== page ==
Olympic champion Mo Farah revealed he 'really suffered' with oral health issues in the past.
The 38-year-old athlete shared his story with BBC Newsround in a bid to encourage healthy habits among children.
'I really suffered not looking after my teeth over the years and now I've got a chance to tell my children not to make the same mistakes as I did,' he said.
'As a child I don't think I did enough, so now I make sure I brush my teeth twice a day.'
Throughout his career, Mo has experienced a number of oral health complications. In an interview with the Guardian, he explained how he had to have a tooth removed because it got infected.
He said he was experiencing some pain but went out for a run. But when he arrived home he 'collapsed' on the bathroom floor due to tooth pain.
As a result, he had to be airlifted to hospital, where he spent four whole days.
Importance of oral health
His comments about oral hygiene come as part of a push to improve children's dental health.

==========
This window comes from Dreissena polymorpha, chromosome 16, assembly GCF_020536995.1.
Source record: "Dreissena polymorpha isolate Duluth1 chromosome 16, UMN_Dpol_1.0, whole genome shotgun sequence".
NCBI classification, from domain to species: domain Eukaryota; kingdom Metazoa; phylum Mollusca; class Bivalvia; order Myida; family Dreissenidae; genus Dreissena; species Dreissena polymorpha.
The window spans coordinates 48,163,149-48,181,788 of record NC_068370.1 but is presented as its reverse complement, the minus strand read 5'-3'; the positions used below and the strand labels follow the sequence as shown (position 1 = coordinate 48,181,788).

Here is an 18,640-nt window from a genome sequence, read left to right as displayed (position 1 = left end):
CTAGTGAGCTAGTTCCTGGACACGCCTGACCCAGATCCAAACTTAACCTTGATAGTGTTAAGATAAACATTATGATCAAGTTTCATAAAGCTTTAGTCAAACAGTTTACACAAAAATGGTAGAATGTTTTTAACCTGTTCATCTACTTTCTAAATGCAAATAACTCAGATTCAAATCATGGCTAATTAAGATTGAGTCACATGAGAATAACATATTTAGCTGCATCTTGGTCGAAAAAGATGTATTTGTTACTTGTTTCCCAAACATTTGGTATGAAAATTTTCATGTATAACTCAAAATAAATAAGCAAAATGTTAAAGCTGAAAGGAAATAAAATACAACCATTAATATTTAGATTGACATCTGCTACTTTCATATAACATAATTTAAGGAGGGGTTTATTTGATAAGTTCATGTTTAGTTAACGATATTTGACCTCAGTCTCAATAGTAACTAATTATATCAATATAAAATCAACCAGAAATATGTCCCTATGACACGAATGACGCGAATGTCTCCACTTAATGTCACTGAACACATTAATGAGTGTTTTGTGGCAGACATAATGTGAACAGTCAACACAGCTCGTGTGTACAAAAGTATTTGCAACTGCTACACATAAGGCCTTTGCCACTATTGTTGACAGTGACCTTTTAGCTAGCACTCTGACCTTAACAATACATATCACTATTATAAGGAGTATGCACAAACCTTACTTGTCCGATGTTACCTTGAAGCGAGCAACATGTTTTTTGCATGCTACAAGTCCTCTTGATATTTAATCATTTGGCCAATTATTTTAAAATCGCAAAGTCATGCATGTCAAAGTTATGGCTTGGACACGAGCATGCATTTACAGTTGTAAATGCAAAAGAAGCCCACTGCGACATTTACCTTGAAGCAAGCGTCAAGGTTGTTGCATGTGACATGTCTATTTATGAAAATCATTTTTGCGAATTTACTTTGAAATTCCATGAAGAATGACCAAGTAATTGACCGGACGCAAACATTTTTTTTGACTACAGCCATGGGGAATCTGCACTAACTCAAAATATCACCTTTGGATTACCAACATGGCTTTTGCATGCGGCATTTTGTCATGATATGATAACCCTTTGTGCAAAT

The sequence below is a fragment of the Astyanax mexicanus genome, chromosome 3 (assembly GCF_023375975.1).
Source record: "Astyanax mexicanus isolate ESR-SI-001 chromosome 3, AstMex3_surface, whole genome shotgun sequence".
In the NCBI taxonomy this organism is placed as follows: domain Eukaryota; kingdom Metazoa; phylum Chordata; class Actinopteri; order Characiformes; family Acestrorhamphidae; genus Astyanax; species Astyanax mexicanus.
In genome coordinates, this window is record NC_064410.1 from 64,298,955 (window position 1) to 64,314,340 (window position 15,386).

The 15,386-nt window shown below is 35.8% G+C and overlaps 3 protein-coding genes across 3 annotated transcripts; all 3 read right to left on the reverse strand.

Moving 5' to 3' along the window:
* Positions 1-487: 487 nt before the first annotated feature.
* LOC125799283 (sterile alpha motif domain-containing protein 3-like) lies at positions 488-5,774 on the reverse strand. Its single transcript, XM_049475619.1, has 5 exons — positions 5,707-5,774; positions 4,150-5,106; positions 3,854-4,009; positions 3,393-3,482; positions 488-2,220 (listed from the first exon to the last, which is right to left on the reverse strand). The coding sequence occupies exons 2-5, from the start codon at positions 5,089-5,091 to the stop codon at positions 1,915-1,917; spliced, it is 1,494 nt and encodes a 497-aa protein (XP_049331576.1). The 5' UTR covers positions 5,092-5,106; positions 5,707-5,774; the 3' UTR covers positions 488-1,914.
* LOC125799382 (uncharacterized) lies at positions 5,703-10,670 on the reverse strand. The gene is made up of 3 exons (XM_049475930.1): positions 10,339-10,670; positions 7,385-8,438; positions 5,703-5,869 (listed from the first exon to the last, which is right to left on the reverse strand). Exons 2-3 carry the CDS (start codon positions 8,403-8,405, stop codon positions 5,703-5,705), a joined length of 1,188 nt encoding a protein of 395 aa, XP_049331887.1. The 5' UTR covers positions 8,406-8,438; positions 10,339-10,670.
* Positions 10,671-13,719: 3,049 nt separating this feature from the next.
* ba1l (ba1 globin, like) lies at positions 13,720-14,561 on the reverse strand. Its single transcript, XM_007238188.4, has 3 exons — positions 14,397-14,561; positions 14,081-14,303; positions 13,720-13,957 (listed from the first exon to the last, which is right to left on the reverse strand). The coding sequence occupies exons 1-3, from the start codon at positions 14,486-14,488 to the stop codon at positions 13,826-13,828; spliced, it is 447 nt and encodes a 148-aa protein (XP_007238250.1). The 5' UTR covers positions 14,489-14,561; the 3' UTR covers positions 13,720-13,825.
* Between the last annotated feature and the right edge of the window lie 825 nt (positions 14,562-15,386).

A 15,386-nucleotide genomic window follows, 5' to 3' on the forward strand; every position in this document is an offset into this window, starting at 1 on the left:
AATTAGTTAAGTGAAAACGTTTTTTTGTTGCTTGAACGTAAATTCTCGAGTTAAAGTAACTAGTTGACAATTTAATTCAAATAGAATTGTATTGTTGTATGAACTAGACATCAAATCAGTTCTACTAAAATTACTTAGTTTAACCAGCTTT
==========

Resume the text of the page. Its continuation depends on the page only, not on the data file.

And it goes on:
In 2020, only 4.8 million courses of dental treatment were carried out on children. This compares to nearly 12 million in 2019.
This has caused alarm among many dental professionals who are calling for better education. For example one study concluded that a wider approach to oral healthcare needs to be taken, with the burden not just falling on dental professionals.
'In conclusion, we recommend that rather than the current default position of delegating the responsibility to dental professionals alone, that all healthcare workers (paediatricians and general practitioners, nurses, midwives and health visitors), parents, schools and other institutions should work collaboratively to tackle child oral health,' write the researchers.
Carried out by university hospitals in Derby, it added that the pandemic has also exposed oral health inequalities across the UK.